By Josh Lockhart
April 3, 2014

Facebook recently released Hack, a new programming language that looks and acts like PHP. Underneath the hood, however, are a ton of features like static typing, generics, native collections, and many more features for which PHP developers have long been …

Instant Wild: Smart People, Awesome Technology

By Edie Freedman
April 3, 2014

ZSL’s Alasdair Davies tells us how it’s done. Alasdair Davies is a Technical Advisor for the Zoological Society of London’s Conservation Technology program and a web developer for the EDGE of Existence program. His current focus is the delivery of ZSL’s Instant Wild project, the …

The post Instant Wild: Smart People, Awesome Technology appeared first on Animals.

Humanizing emerging technologies

By Jenn Webb
April 2, 2014

Editor’s note: we’re running a series of five excerpts from our forthcoming book Designing for Emerging Technologies, a compilation of works by industry experts in areas of user experience design related to genomics, robotics, the Internet of Things, and the …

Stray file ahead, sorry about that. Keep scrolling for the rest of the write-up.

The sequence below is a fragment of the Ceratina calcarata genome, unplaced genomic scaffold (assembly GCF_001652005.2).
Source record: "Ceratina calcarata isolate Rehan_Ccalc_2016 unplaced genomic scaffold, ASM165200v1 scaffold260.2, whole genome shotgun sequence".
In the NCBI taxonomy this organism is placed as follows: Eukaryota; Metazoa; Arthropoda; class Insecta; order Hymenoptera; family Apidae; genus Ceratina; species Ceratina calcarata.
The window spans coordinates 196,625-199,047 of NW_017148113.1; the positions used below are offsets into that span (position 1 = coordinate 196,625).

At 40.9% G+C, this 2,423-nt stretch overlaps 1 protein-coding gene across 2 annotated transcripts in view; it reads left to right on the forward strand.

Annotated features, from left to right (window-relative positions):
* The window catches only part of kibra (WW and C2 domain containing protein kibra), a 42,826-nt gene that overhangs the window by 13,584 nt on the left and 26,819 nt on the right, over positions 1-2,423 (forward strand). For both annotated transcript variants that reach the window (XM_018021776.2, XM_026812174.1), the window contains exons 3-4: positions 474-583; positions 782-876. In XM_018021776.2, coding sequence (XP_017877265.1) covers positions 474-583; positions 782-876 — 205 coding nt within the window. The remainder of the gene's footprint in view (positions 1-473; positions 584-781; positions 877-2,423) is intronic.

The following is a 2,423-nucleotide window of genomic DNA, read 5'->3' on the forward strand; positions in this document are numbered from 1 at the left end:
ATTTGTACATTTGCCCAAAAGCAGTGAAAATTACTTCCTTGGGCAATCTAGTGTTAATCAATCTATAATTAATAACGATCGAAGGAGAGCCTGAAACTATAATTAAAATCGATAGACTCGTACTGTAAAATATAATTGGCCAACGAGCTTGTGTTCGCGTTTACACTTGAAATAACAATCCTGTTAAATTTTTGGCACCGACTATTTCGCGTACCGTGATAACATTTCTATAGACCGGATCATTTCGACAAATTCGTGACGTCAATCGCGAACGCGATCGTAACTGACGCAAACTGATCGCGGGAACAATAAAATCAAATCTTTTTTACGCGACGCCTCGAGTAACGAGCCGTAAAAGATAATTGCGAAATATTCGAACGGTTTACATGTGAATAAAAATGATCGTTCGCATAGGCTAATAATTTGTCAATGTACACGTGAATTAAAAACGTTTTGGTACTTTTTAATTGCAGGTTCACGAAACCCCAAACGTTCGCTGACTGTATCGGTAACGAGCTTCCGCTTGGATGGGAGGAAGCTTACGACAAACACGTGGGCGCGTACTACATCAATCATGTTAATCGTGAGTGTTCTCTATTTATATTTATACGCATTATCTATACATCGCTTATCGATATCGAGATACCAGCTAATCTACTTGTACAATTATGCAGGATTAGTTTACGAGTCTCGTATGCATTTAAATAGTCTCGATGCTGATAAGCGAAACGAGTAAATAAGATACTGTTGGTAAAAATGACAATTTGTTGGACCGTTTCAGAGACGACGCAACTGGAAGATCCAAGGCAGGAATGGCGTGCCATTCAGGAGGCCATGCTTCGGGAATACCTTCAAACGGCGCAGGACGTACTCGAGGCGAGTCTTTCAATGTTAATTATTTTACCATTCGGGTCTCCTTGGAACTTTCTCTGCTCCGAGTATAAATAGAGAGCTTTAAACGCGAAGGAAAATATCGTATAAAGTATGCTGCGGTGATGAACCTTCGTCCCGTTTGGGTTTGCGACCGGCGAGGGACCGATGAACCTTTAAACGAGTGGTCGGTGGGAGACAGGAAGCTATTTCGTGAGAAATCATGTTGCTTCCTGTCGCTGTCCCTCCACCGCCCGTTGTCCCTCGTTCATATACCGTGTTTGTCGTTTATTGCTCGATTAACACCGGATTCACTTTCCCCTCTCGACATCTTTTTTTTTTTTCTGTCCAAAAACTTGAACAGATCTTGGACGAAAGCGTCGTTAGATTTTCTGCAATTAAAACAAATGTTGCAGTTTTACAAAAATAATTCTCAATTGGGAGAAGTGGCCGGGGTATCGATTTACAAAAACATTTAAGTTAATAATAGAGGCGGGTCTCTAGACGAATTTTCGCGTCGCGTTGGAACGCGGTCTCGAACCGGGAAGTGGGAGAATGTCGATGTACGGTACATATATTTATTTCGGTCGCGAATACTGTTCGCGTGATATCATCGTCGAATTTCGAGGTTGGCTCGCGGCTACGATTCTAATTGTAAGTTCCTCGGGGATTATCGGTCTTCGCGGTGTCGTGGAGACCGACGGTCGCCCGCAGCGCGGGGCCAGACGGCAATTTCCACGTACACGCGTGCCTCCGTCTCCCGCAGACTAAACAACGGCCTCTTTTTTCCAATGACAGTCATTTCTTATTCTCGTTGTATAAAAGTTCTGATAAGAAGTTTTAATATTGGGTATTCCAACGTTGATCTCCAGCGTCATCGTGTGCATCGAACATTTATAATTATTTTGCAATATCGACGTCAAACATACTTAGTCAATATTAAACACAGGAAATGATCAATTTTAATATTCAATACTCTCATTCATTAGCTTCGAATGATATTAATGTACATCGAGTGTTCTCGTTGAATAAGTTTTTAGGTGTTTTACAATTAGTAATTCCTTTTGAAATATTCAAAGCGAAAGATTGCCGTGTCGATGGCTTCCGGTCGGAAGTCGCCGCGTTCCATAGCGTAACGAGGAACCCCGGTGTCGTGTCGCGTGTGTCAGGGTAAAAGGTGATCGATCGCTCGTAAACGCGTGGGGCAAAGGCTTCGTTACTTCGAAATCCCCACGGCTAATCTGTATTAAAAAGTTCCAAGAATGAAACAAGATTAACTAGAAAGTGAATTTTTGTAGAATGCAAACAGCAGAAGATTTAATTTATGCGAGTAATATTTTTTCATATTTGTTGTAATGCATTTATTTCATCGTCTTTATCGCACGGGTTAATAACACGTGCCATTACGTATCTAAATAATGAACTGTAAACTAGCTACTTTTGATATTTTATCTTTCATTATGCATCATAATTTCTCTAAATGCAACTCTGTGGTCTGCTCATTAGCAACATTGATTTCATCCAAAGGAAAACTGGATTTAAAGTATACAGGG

Four short links: 2 April 2014

By Nat Torkington
April 2, 2014

Resilient Distributed Datasets: A Fault-Tolerant Abstraction for In-Memory Cluster Computing (PDF) — Berkeley research paper behind Apache Spark. (via Nelson Minar) Angular Tour — trivially add tour tips (“This is the widget basket, drag and drop for widget goodness!” type …

Visualizing Health IT: A holistic overview

By Andy Oram
April 1, 2014

If visualization is key to comprehending data, the field of health IT calls for better visualization. I am not talking here of pretty charts and animations. I am talking, rather, of a holistic, unified understanding of the bustle taking place …

Transforming the Web (through transformation)

By Simon St. Laurent
April 1, 2014

Thousands of people invented it independently. Millions use it without thinking about a broader context. It’s time to name it so we can talk about it. Transformation is changing the way we look at the balance between clients and servers, …

Wearable intelligence

By Glen Martin
April 1, 2014

The age of ubiquitous computing is accelerating, and it’s creating some interesting social turbulence, particularly where wearable hardware is concerned. Intelligent devices other than phones and screens — smart headsets, glasses, watches, bracelets — are insinuating themselves into our daily …